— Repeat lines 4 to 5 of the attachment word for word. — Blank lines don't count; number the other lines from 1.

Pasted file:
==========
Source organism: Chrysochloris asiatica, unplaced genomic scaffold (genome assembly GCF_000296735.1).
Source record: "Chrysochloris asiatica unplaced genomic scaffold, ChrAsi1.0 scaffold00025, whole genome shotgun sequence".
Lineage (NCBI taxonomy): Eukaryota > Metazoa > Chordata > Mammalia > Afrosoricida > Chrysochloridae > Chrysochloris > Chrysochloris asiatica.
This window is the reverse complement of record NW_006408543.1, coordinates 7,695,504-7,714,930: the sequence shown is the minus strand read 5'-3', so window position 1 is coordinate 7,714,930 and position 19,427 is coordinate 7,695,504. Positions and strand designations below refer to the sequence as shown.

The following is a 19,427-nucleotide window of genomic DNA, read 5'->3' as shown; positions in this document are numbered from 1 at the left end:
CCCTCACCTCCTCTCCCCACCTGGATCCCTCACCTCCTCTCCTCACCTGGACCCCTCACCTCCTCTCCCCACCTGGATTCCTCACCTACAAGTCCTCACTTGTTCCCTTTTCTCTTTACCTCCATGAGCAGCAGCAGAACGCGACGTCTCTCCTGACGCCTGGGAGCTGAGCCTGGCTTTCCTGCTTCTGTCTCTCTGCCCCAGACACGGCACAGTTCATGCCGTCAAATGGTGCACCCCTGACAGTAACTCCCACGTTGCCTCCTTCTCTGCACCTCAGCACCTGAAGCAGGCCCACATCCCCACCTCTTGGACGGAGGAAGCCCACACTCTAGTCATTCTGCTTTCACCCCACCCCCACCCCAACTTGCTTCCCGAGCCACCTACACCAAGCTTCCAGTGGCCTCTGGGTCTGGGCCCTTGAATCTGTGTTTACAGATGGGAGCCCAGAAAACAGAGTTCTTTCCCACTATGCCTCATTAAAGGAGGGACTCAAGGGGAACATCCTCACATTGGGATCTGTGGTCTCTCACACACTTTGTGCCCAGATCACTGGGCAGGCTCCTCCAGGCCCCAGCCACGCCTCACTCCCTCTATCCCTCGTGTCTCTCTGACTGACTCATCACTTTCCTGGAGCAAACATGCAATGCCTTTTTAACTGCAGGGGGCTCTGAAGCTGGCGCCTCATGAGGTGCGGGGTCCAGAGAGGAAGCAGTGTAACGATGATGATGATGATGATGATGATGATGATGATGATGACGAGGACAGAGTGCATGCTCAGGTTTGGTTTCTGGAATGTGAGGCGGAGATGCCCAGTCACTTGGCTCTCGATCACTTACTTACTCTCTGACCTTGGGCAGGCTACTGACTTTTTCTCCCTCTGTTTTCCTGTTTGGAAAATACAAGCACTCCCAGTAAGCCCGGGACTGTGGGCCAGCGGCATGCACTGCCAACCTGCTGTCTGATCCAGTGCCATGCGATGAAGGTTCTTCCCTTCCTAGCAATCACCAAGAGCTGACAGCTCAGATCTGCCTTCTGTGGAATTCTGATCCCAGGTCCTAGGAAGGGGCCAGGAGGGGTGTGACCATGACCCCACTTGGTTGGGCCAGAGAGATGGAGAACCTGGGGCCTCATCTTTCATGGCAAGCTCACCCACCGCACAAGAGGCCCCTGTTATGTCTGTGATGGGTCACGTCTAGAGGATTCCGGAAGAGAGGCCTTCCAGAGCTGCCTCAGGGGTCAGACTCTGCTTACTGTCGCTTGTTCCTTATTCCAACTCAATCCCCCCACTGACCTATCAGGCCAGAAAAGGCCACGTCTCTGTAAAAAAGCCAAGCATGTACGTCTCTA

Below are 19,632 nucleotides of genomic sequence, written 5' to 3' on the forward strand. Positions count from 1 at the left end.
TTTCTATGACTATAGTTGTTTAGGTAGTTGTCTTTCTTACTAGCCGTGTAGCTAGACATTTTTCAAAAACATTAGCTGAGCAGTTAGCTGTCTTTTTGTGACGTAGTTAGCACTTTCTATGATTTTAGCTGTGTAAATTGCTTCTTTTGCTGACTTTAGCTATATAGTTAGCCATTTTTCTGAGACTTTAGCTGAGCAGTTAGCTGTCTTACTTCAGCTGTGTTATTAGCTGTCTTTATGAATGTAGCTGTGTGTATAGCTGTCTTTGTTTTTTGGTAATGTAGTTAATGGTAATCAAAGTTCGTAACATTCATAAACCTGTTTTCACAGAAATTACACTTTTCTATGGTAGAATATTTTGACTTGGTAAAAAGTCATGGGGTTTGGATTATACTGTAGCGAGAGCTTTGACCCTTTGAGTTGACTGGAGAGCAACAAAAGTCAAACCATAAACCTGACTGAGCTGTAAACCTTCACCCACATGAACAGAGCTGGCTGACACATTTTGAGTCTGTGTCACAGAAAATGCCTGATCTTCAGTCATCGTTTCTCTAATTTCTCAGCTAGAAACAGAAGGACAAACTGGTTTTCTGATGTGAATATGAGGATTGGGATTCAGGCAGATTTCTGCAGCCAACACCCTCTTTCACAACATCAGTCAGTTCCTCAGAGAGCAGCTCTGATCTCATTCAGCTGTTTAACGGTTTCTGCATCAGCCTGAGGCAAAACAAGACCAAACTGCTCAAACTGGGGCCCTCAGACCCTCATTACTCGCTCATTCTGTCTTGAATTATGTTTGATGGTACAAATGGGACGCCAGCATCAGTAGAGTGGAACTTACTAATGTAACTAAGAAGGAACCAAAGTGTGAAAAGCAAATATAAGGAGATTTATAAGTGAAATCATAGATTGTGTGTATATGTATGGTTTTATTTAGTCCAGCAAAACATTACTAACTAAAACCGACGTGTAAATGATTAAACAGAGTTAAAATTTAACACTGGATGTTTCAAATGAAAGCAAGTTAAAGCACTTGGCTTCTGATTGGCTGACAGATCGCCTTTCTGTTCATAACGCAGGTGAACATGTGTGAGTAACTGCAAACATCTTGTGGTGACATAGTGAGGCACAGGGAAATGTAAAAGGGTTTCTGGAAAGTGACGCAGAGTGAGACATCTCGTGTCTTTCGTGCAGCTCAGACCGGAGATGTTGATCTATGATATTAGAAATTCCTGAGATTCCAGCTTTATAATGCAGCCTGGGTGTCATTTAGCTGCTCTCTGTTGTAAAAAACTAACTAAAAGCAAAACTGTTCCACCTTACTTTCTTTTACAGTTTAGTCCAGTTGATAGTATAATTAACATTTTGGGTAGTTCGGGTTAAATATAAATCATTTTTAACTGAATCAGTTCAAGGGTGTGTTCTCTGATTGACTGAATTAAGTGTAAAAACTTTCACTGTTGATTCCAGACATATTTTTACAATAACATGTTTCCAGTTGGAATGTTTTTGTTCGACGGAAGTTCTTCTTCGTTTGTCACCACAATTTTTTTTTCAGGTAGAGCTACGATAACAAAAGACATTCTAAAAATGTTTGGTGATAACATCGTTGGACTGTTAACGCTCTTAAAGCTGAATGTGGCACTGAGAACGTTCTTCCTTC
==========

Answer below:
This window is the reverse complement of record NW_006408543.1, coordinates 7,695,504-7,714,930: the sequence shown is the minus strand read 5'-3', so window position 1 is coordinate 7,714,930 and position 19,427 is coordinate 7,695,504. Positions and strand designations below refer to the sequence as shown.

The following is a 19,427-nucleotide window of genomic DNA, read 5'->3' as shown; positions in this document are numbered from 1 at the left end: